Disclaimer: This question may be related to the framework I'm using to support CQRS/ES rather than the concepts themselves but many of these frameworks implement the same strategies, making me think the two are tightly coupled regardless.

CQRS tells us to...

use a different model to update information than the model you use to read information1

And in event sourcing...

The fundamental idea of Event Sourcing is that of ensuring every change to the state of an application is captured in an event object2

My design includes aggregate root objects, upon which methods are called to make changes (in my particular case called from Commands/Handlers). Those methods check the invariants and then publish an event to a bus, which in turn updates some aspect of the aggregate, typically setting properties or adding items to a collection. These events also update my read model so that I have a projection of the most recent state of the system that can be easily queried. Most of my queries simply act upon the most recent state, but occasionally I need to create a projection for an aggregate as it existed at a point in the past (hence the use of event sourcing).

As such my aggregate root and read model share a very similar "shape", so similar that I've created an interface that both implement so that I can treat them equally depending on the type of query being executed.

Given that the aggregate root and read model are so similar, and even though the aggregate appears to belong to the write model (as the commands act upon it) does it in fact belong in the read model?

Or, where does the aggregate root belong? In the write model, the read model or in a shared domain model, which seems to go against the whole CRQS idea?

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    "so similar that I've created an interface that both implement" - This is a very bad idea. You've taken an accidental similarity in two parts of your design and forced them to stay the same from now on, when they should have the freedom to evolve separately. May 5, 2021 at 14:17
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    @SebastianRedl is right on the money here. CQRS' different models does not mean that those models must be structurally different. In simple cases, they may be mirror images of one another; i.e. when you update the exact same fields that you read. But they each have their own individual purpose, and therefore should exist individually.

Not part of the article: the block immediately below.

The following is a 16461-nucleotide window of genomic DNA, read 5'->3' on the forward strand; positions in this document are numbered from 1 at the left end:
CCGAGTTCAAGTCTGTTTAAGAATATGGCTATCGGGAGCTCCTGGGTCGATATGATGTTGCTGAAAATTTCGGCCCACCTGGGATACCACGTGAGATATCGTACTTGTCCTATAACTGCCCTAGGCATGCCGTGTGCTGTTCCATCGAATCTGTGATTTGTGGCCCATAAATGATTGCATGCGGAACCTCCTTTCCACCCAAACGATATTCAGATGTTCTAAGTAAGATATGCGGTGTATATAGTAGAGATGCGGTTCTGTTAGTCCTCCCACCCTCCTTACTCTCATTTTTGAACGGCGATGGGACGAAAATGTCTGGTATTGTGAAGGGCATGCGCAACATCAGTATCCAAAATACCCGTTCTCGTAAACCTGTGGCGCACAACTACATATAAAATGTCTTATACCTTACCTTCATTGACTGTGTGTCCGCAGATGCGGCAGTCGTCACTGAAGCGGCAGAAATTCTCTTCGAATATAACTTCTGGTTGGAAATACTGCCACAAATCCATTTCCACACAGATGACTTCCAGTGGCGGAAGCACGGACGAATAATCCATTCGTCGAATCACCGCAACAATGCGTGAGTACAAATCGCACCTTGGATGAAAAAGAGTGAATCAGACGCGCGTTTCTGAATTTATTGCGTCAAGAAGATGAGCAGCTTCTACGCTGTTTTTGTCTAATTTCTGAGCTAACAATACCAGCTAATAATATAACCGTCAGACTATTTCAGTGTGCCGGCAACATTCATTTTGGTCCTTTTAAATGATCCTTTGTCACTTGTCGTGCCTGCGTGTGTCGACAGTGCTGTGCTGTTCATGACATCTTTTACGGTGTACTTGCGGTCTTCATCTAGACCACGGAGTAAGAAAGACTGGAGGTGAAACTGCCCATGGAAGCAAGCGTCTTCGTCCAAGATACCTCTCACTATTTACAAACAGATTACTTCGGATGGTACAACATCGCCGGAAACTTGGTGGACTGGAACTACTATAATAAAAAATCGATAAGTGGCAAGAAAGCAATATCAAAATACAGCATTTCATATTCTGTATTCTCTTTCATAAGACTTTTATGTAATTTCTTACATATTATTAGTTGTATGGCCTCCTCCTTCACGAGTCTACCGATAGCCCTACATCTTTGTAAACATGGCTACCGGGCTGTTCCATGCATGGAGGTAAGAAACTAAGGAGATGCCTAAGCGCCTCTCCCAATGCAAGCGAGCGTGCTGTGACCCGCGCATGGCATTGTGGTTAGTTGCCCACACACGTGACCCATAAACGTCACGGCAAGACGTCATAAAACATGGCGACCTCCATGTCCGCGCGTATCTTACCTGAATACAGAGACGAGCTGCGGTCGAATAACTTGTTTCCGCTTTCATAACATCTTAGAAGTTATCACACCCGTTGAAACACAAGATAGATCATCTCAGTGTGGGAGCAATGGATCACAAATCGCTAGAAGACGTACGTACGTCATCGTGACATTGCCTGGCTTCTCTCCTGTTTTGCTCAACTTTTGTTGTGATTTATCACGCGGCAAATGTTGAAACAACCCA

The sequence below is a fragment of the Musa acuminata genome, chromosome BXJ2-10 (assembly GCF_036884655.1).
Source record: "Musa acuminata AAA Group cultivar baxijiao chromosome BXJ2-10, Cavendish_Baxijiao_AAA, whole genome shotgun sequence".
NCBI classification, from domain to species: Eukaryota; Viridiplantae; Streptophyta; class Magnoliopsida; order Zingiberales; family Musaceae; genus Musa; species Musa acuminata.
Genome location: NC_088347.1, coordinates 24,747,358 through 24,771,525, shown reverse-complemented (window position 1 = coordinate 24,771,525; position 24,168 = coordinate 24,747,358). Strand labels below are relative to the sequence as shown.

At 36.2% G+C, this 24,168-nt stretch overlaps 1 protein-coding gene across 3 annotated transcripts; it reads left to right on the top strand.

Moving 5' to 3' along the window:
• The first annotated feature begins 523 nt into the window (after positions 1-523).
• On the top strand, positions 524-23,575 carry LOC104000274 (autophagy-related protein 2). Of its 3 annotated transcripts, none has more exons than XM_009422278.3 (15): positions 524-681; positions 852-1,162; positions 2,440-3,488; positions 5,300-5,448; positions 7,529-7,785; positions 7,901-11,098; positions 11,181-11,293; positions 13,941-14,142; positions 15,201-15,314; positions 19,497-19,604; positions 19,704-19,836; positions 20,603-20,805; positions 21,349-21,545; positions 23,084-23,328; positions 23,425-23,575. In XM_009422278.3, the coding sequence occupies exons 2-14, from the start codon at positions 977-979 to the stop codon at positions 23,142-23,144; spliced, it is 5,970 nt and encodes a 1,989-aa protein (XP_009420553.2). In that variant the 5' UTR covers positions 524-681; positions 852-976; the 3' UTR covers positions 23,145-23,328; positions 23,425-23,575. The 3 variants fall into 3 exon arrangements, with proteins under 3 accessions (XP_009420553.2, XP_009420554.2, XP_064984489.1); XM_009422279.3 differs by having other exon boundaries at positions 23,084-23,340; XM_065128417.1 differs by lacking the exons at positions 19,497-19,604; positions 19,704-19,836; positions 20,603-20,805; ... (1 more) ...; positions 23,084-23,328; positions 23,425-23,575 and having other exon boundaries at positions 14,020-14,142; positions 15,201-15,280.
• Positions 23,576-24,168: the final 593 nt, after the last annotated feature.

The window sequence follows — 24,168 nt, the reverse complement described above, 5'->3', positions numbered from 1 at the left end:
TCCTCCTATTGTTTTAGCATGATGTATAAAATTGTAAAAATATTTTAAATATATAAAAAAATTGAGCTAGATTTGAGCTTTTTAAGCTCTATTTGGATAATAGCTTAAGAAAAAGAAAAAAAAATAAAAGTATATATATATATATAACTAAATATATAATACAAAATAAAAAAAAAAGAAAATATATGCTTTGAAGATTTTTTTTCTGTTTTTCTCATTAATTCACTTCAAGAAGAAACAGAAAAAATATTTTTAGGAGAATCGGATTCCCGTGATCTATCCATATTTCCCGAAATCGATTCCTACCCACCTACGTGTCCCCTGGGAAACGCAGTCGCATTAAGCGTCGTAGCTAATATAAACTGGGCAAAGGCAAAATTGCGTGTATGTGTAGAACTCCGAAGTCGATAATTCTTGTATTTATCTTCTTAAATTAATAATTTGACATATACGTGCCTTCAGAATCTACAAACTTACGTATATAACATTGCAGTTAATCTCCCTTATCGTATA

– Flater
    Jan 31, 2022 at 10:25

1 Answer 1


TL;DR: Aggregate Root belongs on the command side of things, rather than the query side of things.

The AGGREGATE pattern comes from Domain Driven Design (Eric Evans, 2003); he recognized a common lifecycle management pattern in which clusters of related objects are treated as a unit for the purpose of change.

That last phrase is a big hint that we are talking about the "command" side of things.

The root object in the aggregate is just that one object with its API exposed to the host application.

The fact that our underlying model changes when handling queries vs handling commands really doesn't change that. Nor does the change from using documents/rows as our data model to using histories of events.

It is often the case that your domain model will need to "query" what was previously written down when processing a command, so there is likely to be at least some overlap between the two models.

You'll normally want the command handler to be working with the live/locked copy of the event history of the aggregate, rather than looking at cached answers, because race conditions.

But the actual functions that take histories of events and compute answers to questions? Yeah, there's a fair amount of overlap there. So you might want to share that code. Just keep in mind that reads/and writes are conceptually two different modules, and we want to be careful about coupling (can you easily change the implementation of the read model without breaking the write model, and vice versa).

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